FIGS. 10 and 11 show two variations of a similar form of coupling, and corresponding elements in the two Figures will be referred to by the same reference numeral except in FIG. 11 a prime (') suffix will be used. Referring to the drawings, these couplings comprise an outer sleeve 80,80' and two internal shorter sleeves 81,81' and 82,82'. The outer sleeve 80,80' has an internal projection 83,83' extending radially inward from the wall of the outer sleeve. The projection 83,83' is stepped to provide a shoulder 84,84' having a radius slightly larger than the outer diameter of the inner sleeves, whereby the inner sleeves are centered concentrically within the outer sleeve in spaced relation. In the coupling of FIG. 10, the interior surface of the outer sleeve 80, at opposite ends of the sleeve, comprises a tapered or flared surface 85, a conical midportion 86 and an inner cylindrical surface 87 of uniform radius. The inner sleeve 81 has an outer surface with a contour matching that of the outer sleeve to provide an annular socket which expands from a flared entrance to a cylindrical portion of uniform radius.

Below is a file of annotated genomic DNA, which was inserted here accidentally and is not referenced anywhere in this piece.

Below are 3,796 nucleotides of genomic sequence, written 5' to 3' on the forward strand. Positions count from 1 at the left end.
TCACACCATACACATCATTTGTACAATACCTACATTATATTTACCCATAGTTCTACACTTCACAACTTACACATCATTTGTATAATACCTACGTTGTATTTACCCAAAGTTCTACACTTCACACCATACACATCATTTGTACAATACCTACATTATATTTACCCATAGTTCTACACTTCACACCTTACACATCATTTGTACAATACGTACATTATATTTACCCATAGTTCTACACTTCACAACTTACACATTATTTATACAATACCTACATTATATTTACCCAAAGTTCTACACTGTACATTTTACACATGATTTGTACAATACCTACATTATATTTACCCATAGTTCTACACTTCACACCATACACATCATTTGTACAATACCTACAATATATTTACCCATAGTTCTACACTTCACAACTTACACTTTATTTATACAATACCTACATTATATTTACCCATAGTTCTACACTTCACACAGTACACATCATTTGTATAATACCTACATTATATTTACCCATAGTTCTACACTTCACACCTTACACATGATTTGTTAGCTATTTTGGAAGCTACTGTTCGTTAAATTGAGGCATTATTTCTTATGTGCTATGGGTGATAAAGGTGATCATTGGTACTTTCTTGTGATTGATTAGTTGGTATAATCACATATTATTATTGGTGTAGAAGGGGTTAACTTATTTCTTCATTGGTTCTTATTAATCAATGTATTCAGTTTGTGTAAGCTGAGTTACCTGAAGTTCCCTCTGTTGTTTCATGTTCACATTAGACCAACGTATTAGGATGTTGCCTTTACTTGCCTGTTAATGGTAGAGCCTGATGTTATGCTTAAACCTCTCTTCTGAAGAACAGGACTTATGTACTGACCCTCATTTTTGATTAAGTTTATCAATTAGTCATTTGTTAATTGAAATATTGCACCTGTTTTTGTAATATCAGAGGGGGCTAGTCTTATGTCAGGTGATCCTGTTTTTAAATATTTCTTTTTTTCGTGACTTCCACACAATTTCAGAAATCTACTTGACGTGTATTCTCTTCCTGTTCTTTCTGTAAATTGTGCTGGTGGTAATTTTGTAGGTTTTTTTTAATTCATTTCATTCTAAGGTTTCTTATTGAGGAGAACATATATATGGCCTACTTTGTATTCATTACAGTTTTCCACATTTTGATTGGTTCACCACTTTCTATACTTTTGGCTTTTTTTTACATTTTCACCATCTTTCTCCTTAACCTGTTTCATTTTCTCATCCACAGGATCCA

In the coupling of FIG. 11, the internal surface of the outer sleeve differs in contour from that of FIG. 10 and comprises a conical or flared surface 85', a surface 88 of uniform radius and relatively short length, a tapered or conical surface 86', and a cylindrical surface 87' of uniform radius terminating at the projection 83'. The outer surface of the inner sleeves 81', 82' has a contour matching that of the interior surface of the outer sleeve 80'.
Pipe sections 90 and 90' are shown in FIGS. 10 and 11 respectively in position for entry into the annular socket of the couplings.